Geoff Dyer is finding himself being shadowed, in a manner akin to Poe’s William Wilson, by another Geoff Dyer, the Financial Times’ Beijing bureau chief, whose books on contemporary China have no doubt snared a few unsuspecting buyers on Amazon. David Cloud Atlas Mitchell has, on at least one occasion, been represented in a broadsheet newspaper by a photo of David Peep Show Mitchell. Dyer and Mitchell are sufficiently successful not to have been damaged by the confusion. Still, circumstances can change. Who now remembers the American writer Winston Churchill – three years Sir Winston’s senior – who was one of the world’s best-selling novelists of the early twentieth century?

Personally, I have to admit I am guilty of neglecting writers on account of their names being just a little too ordinary.

It took me a long time to get around to James Salter and George Saunders and I shamefully ignored the late Mavis Gallant’s work because her name, for some reason, conjured up the image of country parsonages and village fetes. It took best-selling John Green’s zany Flavorwire videos for me to pay attention to him because his name just blended into the background too much.

It’s one thing if you are getting a lot of press from the off – even then, if one is called Smith, it’s surely better to be a Zadie than a Jenny – but if you are relying, like most writers do, on word of mouth and exposure in bookshops and libraries, an ordinary name might not be the one you want. While China Miéville’s success is fully merited from a literary point of view, having a stand-out name has probably never harmed him either. A writer by the name of Peter Jones or Tom Jenkins is going to have a much harder time being remembered.

Why Pull The Trigger?

by Jessie Roberts

Support is building for “trigger warnings” on works of literature that address sensitive topics like rape or war (NYT):

Colleges across the country this spring have been wrestling with student requests for what are known as “trigger warnings,” explicit alerts that the material they are about to read or see in a classroom might upset them or, as some students assert, cause symptoms of post-traumatic stress disorder in victims of rape or in war veterans. The warnings, which have their ideological roots in feminist thought, have gained the most traction at the University of California, Santa Barbara, where the student government formally called for them.

Drum fails to see the endgame here:

I’m not especially sympathetic to the trigger warning movement, which seems more appropriate for explicitly safe spaces (counseling groups, internet forums, etc.) than for public venues like university campuses. But put that aside. What I don’t get is what anyone thinks the point of this is. You’re never going to have trigger warnings in ordinary life, right? So even if universities started adopting broad trigger policies, it would accomplish nothing except to semi-protect sensitive students for a few more years of their lives, instead of teaching them how to deal with upsetting material.

Lowry scoffs:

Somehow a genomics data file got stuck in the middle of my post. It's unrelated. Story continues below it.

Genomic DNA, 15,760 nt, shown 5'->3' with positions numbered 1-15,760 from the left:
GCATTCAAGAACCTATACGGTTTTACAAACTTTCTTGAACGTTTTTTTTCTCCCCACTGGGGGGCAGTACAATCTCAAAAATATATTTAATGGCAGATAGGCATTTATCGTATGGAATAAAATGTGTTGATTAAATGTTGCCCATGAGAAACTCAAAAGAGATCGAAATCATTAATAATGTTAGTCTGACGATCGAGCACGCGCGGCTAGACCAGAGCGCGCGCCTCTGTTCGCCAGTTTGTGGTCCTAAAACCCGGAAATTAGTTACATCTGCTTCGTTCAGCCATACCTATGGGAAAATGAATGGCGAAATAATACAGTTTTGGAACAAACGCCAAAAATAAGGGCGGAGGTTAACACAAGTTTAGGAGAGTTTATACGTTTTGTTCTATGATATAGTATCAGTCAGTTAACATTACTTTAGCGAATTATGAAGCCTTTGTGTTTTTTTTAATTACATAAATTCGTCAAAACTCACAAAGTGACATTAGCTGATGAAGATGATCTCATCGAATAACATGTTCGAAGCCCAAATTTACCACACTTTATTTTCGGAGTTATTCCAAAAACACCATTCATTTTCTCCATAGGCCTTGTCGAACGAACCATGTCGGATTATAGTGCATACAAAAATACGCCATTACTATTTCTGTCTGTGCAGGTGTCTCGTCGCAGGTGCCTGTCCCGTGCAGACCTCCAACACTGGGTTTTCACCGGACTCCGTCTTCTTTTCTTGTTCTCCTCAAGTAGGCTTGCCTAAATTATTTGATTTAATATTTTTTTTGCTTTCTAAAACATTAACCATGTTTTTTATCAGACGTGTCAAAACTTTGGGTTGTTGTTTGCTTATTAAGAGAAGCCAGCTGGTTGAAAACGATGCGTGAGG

The problem with the trigger warning as conceived by its most fervent supporters is its presumption that people can be harmed by works of literature; that every student is a victim of something and on the verge of breaking down; and that ultimately students have to be protected from anything departing from their comfort zones.

It is profoundly infantilizing. If someone can’t read Crime and Punishment (warning: includes scenes of near-madness, violence, sexual exploitation, cruelty to animals, and smoking) or Hamlet (warning: includes poisoning, drowning, stabbing, and intense intra-familial conflict) without fear of being offended, he or she should major in accounting.

Jason Diamond suggests the critics are being too callous:

[N]o matter how silly you might judge a trigger warning on a copy of The Great Gatsby to be, the mocking tone comes off as victim-shaming, whether it’s intentional or not. Of course, it takes two to tango, and the pro-trigger warning side, in some cases, could do a better job presenting its arguments. The Oberlin College draft guide mentioned in the Times piece, which asked professors to put trigger warnings in their syllabi, doesn’t make it clear how trigger warnings from the left are different from the right’s book-banning. …

At the end of the day, it’s up to the individual to figure out what’s best for them, and we are better if we support them when they need it — but, perhaps, attend to individual readers’ needs rather than make assumptions about what will upset certain groups. At the very least, we need to have more serious conversations about not just trigger warnings, but the causes behind them. And we should strive to make those conversations as compassionate as possible.

Mary Elizabeth Williams argues that over-using the phrase “trigger warning” has diminished its meaning:

[I]t’s thrown around so much it easily becomes pointless and infantilizing. So explain what you’re teaching. Justify it. Have conversations and ask questions and set a tone that inspires complex thought. Be sensitive and respectful. Just take more than two words to do it. Don’t define a work solely by its most dramatic and upsetting elements, removing its context and giving it an automatically negative taint, because it’s hard to approach a work with an open heart and mind when the most important thing you know about it going in is that it’s going to be “triggering.”

Ari Kohen is on the same page:

[I]n my human rights courses, I’ve often told students that I’ve assigned something that might be upsetting to them, that they should be aware of the content before they begin, and that I’m available to speak with them about the topic at any time. … Reading about torture, genocide, or sexual violence can be deeply disturbing — and not only to people who have experienced these abuses; it’s important to let students know what awaits them in the week’s reading so they can prepare themselves both emotionally and intellectually for the challenge. Not surprisingly, I’ve found that discussions on these challenging topics are more thoughtful when students were warned that their reading might be emotionally taxing.

Another idea:

[G]enerate the warnings and make them available on request and online. Make them easy to find for anyone who needs them — but underplay them. I think it’s good that people with nut allergies can find allergan notices by reading side-panel labels on packaged foods. I think it’s also good when the rest of us find them easy to ignore. That’s the right balance.